Orchid growers face tough market

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International competition and retirements are decreasing the number of commercial orchid growers in Hawaii.


International competition and retirements are decreasing the number of commercial orchid growers in Hawaii.

“I do have concerns for the commercial orchid growers, not in the next few years, but in the next decade,” said Elton Mow, president of the Orchid Growers Association of Hawaii and chair of the research and education committee of the Hawaii Floriculture and Nursery Association.

International competition is tough and getting tougher, industry insiders say. Growers say some of their peers are leaving, or in danger of leaving, the market. Hawaii, they say, needs to reinvent the orchid industry through hybridization of new orchids — and marketing — to keep it sustainable.

In 2011, there were 225 growers of various orchid types in the state, including potted plants and cut flowers, according to data from the U.S. Department of Agriculture.

By 2015, the latest year data is available, just 190 growers contributed sales to those same categories.

“The international competition — it’s a big part of it,” Mow said.

Jeffrey Newman, owner of Newman’s Nursery Inc., said the USDA’s approval of additional orchid imports to the U.S. in March 2016 has opened a flood of shipments from countries like Taiwan.

“It’s an issue,” he said. “They’re just shipping them in containers to the mainland.”

Originally, Newman said, only one type of orchid had approval for import from Taiwan. But he believes many more approvals are on the horizon.

“I don’t know what the ramifications will be down the line,” said Newman, whose Hawaiian Paradise Park nursery employs 30 people.

China, South Korea and Costa Rica are preparing to follow Taiwan’s lead in the orchid market, creating even more competition for Hawaii growers, Newman said.

Now that Taiwan has approval to import a certain variety of potted orchid, he said, “they’re just going to keep going down the line until they get them all.”

International orchid growers, Newman said, have started setting up their own operations on the mainland. They ship in plant “plugs” (small “starts” that are ready to be grown to adulthood) to New York, California, Texas and Colorado, he said, and then finish growing the plants until they’re ready for market.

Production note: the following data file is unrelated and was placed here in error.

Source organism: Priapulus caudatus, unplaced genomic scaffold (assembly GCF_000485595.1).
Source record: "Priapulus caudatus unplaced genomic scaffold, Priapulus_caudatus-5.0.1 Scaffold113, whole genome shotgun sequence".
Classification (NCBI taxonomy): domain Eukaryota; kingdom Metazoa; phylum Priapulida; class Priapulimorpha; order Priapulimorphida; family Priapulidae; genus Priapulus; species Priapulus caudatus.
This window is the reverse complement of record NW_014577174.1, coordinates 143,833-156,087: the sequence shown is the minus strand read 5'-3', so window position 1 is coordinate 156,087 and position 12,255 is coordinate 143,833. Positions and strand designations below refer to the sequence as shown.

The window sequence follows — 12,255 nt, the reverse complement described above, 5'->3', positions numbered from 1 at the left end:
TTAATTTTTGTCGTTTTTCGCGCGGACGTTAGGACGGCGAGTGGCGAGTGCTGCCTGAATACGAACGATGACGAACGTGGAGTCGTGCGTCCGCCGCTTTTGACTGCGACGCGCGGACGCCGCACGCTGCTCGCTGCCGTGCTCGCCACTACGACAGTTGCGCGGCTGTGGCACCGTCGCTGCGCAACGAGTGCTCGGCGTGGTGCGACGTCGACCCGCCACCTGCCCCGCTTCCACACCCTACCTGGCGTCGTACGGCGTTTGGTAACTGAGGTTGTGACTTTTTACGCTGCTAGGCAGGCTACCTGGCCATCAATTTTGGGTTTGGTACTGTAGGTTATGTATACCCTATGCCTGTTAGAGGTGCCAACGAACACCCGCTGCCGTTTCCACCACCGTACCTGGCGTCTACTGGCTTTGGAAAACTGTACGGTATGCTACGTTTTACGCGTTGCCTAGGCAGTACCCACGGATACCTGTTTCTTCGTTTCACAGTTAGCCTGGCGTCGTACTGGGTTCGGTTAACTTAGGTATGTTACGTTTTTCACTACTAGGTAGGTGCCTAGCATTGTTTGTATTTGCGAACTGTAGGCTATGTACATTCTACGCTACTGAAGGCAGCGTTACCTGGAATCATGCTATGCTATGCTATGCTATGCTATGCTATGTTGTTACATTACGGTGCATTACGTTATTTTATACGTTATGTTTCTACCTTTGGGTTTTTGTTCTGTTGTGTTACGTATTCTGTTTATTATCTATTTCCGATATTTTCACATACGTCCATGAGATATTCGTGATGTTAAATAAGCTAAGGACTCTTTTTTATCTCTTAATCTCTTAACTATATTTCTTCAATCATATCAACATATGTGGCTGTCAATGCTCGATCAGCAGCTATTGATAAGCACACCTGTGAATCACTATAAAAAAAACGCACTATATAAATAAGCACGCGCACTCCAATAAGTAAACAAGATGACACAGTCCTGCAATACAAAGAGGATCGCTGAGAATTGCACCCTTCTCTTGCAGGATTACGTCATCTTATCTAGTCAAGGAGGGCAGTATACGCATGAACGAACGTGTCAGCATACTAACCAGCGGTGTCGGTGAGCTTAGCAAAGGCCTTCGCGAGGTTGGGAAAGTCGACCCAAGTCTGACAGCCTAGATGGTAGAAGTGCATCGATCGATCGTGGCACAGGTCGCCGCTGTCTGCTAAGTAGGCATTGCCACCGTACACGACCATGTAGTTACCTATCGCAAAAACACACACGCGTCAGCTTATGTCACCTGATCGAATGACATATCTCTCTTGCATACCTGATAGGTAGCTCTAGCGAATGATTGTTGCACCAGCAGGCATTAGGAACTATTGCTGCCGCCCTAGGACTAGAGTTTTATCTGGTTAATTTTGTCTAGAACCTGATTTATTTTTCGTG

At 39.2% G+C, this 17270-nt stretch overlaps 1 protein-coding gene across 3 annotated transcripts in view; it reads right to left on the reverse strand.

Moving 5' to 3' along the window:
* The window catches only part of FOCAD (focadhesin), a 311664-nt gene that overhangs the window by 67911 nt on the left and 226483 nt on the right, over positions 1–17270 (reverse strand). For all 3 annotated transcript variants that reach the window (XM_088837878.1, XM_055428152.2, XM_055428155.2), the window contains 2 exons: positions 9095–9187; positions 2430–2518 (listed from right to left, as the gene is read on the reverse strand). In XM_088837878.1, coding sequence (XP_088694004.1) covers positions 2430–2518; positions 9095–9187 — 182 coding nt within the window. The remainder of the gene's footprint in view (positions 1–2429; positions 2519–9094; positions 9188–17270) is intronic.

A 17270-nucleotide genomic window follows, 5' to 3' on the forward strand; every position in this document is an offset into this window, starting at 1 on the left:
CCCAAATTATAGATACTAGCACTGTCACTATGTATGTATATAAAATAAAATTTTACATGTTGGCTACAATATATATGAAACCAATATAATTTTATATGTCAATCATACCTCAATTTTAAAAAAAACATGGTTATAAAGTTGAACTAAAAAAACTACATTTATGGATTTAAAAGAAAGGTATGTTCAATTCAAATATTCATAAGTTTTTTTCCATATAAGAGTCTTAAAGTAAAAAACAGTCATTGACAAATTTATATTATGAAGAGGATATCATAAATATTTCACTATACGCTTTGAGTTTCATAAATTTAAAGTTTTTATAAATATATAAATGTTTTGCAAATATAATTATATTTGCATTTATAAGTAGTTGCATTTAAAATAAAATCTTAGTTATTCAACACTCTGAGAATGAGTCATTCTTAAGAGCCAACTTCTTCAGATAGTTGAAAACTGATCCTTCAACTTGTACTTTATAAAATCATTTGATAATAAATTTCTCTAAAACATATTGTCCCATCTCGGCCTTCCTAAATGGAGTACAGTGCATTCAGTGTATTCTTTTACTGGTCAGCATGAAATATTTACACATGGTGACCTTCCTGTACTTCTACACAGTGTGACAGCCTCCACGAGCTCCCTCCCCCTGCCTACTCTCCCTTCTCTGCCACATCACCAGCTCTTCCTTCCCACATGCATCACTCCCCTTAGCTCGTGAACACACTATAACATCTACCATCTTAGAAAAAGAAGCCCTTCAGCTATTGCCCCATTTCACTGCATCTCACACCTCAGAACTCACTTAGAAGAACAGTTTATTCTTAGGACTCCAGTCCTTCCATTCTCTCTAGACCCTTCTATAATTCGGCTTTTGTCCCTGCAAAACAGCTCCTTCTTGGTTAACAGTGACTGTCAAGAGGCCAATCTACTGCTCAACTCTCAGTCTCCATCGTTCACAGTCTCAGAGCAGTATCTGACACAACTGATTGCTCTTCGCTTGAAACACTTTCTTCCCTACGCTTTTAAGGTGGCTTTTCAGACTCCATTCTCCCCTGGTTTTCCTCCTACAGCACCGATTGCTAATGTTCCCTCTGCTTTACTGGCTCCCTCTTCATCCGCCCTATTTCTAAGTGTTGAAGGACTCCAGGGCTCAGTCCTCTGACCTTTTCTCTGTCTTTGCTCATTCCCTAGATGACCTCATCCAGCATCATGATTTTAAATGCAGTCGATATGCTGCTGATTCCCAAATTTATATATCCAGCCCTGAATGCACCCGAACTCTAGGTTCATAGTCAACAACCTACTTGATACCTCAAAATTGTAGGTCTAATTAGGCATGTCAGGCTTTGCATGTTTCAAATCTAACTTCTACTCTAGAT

The starts can be grown cheaply in bulk internationally and then shipped to the mainland.

“It’s not a good thing,” Newman said. “I don’t know how they can sell orchids that cheap. They sell them dirt-cheap.”

At least two East Hawaii commercial orchid growers have abandoned orchids altogether recently.

One switched from orchid farming to cattle ranching. That grower did not reply to calls for comment.

The other agreed to be quoted if his former company’s name is not mentioned.

“As competition grows from the foreign country, America always loses,” the former commercial orchid grower said.

Since the 1980s, the cost for supplies and shipping has increased, the grower said, but the price growers could charge for the plants and cuttings the mom-and-pop business produced stayed essentially the same.

“We did employ people. We did propagate a lot of plants. But it’s time to move on,” the former grower said.

Thong Teng Neo, who tends the orchids at Greenpoint Nurseries between Panaewa and Keaau, said there are a lot of factors to look at when considering the viability of orchid growing.

“We have to reinvent ourselves, the industry, and encourage new farmers,” he said. At Greenpoint, he said, “the next generation is coming in. The next 40 years, we know somebody’s going to continue.”

But, for many commercial orchid growers with children, the income is not good enough to convince young adults to continue the business.

Greenpoint grows many types of plants and flowers, in addition to orchids, which helps provide a stronger financial base for growers by diversifying their products.

Mow said Taiwan had to ship orchids bare-root before the USDA approved opening the market to importation. That was more difficult because the bare-root method leaves the plants open to injury. Pots and soil of potted plants have more places for potentially invasive insects to hide, Mow said.

A lawsuit to block Taiwan from importing potted orchids, he said, “probably delayed the approval.” But, in the end, the lawsuit, in 2005, failed to block the USDA’s action.

Hawaii orchid growers can’t compete against international producers who can grow a million orchid plugs in one greenhouse, Mow said. Instead, he said, the key to Hawaii growers’ success will be a combination of plant hybridization to make new, available-only-from-Hawaii plants and marketing to make clear the high quality and uniqueness of Hawaii-grown orchids.

Investing in that effort now has potential to pay off in the future. But it’s also risky because international growers might out-compete Hawaii by doing the same things.

“It’s a type of gambling, like all farming is,” Mow said.

Identifying orchids as high quality, Hawaii-grown plants will increase their pricing potential, he said. And hybridization of new varieties of orchids not available elsewhere also has potential to reward Hawaii growers financially.


But, Mow said, “we need to work — now — to brighten our future.”

Email Jeff Hansel at jhansel@hawaiitribune-herald.com.

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